We share common objectives of seeking to create a European society based on freedom and equality, of fundamental civil liberties and personal and political freedoms, of free movement and freedom of information, and equal rights for minorities. This entails defending, extending and deepening the democratic culture - a concept not limited to political parties and elections but embracing wider values of pluralism, diversity and tolerance. And we share too a common opposition to racism, fascism, sexism and homophobia.

The defence of civil liberties and democracy also requires that positive demands are placed on the agenda. For example, respect and rights for all people, cultures and their histories, for the presumption of innocence and freedom from surveillance and the freedom to protest and demonstrate.

To these ends the European Civil Liberties Network (ECLN) has been established.

There are many groups across Europe working on associated issues, such as, legal rights, human rights, refugee and migrants’ rights, globalisation and peace. The ECLN seeks to work with, and complement, these groups by concentrating its efforts on civil liberties, freedom of information and democracy at the European level.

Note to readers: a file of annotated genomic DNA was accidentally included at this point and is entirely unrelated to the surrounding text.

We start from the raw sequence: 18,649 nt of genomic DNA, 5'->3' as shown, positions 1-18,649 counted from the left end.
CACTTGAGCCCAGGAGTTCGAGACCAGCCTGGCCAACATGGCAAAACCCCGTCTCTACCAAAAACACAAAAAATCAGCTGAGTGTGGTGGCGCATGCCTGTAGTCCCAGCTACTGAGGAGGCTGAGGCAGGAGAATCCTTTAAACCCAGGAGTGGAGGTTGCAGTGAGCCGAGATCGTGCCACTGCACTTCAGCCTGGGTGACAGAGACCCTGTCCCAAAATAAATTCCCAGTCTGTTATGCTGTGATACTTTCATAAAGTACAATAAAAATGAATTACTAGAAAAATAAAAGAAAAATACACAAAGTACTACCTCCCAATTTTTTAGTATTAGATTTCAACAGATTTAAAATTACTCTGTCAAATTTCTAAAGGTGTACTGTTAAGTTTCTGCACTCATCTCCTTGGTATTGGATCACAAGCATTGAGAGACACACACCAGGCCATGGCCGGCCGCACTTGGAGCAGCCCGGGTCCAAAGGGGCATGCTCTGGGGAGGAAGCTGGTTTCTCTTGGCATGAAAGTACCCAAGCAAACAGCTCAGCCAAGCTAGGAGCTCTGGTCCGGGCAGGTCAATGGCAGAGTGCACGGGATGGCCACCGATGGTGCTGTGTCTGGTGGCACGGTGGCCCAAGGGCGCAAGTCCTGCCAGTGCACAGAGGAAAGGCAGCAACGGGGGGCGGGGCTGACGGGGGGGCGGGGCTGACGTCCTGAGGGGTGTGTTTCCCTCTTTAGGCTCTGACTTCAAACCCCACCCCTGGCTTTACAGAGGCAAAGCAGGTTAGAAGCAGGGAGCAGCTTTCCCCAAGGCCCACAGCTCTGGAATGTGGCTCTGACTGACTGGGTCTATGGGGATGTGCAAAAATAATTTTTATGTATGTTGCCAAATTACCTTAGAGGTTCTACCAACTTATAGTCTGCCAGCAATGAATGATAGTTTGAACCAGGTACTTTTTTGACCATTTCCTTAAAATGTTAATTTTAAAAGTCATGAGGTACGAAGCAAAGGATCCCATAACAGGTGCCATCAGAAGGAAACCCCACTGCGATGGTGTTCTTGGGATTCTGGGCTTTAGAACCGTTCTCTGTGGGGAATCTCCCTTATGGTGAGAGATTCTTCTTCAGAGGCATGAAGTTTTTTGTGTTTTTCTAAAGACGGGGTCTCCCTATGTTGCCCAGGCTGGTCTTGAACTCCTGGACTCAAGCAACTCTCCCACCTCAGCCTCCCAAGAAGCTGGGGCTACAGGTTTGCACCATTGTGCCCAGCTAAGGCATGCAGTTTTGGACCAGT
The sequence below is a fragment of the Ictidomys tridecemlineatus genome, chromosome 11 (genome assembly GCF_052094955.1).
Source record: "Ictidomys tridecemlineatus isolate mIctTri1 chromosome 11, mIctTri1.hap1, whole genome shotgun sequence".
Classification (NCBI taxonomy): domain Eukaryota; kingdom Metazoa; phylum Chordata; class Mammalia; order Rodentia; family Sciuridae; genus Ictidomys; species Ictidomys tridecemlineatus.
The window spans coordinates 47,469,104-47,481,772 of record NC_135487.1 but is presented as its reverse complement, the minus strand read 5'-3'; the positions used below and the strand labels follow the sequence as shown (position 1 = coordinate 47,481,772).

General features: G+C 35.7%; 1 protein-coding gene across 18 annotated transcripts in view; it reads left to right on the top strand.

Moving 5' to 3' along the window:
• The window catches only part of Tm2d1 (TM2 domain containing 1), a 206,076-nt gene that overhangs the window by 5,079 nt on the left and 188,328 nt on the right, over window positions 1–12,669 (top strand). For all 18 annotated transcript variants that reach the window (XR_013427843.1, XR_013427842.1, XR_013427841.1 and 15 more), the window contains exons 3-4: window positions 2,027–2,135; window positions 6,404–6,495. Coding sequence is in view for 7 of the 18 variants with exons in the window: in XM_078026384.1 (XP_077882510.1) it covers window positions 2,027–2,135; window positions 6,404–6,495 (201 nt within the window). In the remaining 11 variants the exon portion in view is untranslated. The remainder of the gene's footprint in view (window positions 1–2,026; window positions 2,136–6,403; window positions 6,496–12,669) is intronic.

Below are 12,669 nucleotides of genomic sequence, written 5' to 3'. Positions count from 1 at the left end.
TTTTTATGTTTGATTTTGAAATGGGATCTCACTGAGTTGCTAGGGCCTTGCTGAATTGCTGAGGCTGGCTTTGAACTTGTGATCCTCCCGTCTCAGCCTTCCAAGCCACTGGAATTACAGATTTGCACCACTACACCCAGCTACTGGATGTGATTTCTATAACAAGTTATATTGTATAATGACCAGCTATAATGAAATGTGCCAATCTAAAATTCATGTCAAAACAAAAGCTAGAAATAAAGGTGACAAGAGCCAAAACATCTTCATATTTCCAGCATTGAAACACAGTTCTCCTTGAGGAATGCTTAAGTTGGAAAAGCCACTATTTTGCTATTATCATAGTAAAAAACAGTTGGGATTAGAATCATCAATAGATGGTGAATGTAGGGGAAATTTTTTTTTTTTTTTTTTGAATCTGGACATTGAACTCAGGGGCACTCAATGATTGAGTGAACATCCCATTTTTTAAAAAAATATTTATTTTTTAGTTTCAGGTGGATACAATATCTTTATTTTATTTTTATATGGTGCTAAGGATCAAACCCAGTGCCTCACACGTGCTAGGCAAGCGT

Their website includes a selection of essays defending civil liberties.

How to get Britain’s anti-terror laws used against you

Posted by James Hammerton @ 10:02 pm on 18 October, 2005.
Categories political liberties, democracy and the rule of law.
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Fancy falling foul of Britain’s anti-terror laws? There’s no need to carry a bomb, or a fake bomb, a guide to how to make a bomb, or even to mention the word “bomb”. Here are some methods that have worked recently:

What a country.

George Monbiot on civil liberties

Posted by James Hammerton @ 10:02 pm on 12 October, 2005.
Categories political liberties, democracy and the rule of law.